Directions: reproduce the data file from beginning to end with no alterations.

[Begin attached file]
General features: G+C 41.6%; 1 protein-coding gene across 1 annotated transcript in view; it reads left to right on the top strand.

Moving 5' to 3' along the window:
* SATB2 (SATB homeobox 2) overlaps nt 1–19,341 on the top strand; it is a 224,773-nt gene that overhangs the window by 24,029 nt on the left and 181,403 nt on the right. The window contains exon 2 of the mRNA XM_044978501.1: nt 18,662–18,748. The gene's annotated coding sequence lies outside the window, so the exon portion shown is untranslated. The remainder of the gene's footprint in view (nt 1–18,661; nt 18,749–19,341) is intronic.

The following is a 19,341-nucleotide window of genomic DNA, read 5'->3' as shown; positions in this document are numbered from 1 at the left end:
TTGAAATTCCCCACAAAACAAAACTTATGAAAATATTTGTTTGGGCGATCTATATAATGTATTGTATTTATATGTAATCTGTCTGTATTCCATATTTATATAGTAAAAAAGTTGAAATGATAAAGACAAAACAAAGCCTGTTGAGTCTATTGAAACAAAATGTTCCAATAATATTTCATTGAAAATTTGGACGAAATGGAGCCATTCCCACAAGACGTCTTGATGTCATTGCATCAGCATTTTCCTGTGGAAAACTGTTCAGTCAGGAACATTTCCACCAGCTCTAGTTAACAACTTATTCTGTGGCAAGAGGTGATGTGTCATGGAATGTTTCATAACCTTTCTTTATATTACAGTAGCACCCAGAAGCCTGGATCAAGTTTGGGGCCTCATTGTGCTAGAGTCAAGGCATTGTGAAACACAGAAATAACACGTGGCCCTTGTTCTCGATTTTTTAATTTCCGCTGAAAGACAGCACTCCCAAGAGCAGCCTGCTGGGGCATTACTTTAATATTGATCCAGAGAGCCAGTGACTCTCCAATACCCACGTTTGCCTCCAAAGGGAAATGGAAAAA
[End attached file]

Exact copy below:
General features: G+C 41.6%; 1 protein-coding gene across 1 annotated transcript in view; it reads left to right on the top strand.

Moving 5' to 3' along the window:
* SATB2 (SATB homeobox 2) overlaps nt 1–19,341 on the top strand; it is a 224,773-nt gene that overhangs the window by 24,029 nt on the left and 181,403 nt on the right. The window contains exon 2 of the mRNA XM_044978501.1: nt 18,662–18,748. The gene's annotated coding sequence lies outside the window, so the exon portion shown is untranslated. The remainder of the gene's footprint in view (nt 1–18,661; nt 18,749–19,341) is intronic.

The following is a 19,341-nucleotide window of genomic DNA, read 5'->3' as shown; positions in this document are numbered from 1 at the left end:
TTGAAATTCCCCACAAAACAAAACTTATGAAAATATTTGTTTGGGCGATCTATATAATGTATTGTATTTATATGTAATCTGTCTGTATTCCATATTTATATAGTAAAAAAGTTGAAATGATAAAGACAAAACAAAGCCTGTTGAGTCTATTGAAACAAAATGTTCCAATAATATTTCATTGAAAATTTGGACGAAATGGAGCCATTCCCACAAGACGTCTTGATGTCATTGCATCAGCATTTTCCTGTGGAAAACTGTTCAGTCAGGAACATTTCCACCAGCTCTAGTTAACAACTTATTCTGTGGCAAGAGGTGATGTGTCATGGAATGTTTCATAACCTTTCTTTATATTACAGTAGCACCCAGAAGCCTGGATCAAGTTTGGGGCCTCATTGTGCTAGAGTCAAGGCATTGTGAAACACAGAAATAACACGTGGCCCTTGTTCTCGATTTTTTAATTTCCGCTGAAAGACAGCACTCCCAAGAGCAGCCTGCTGGGGCATTACTTTAATATTGATCCAGAGAGCCAGTGACTCTCCAATACCCACGTTTGCCTCCAAAGGGAAATGGAAAAA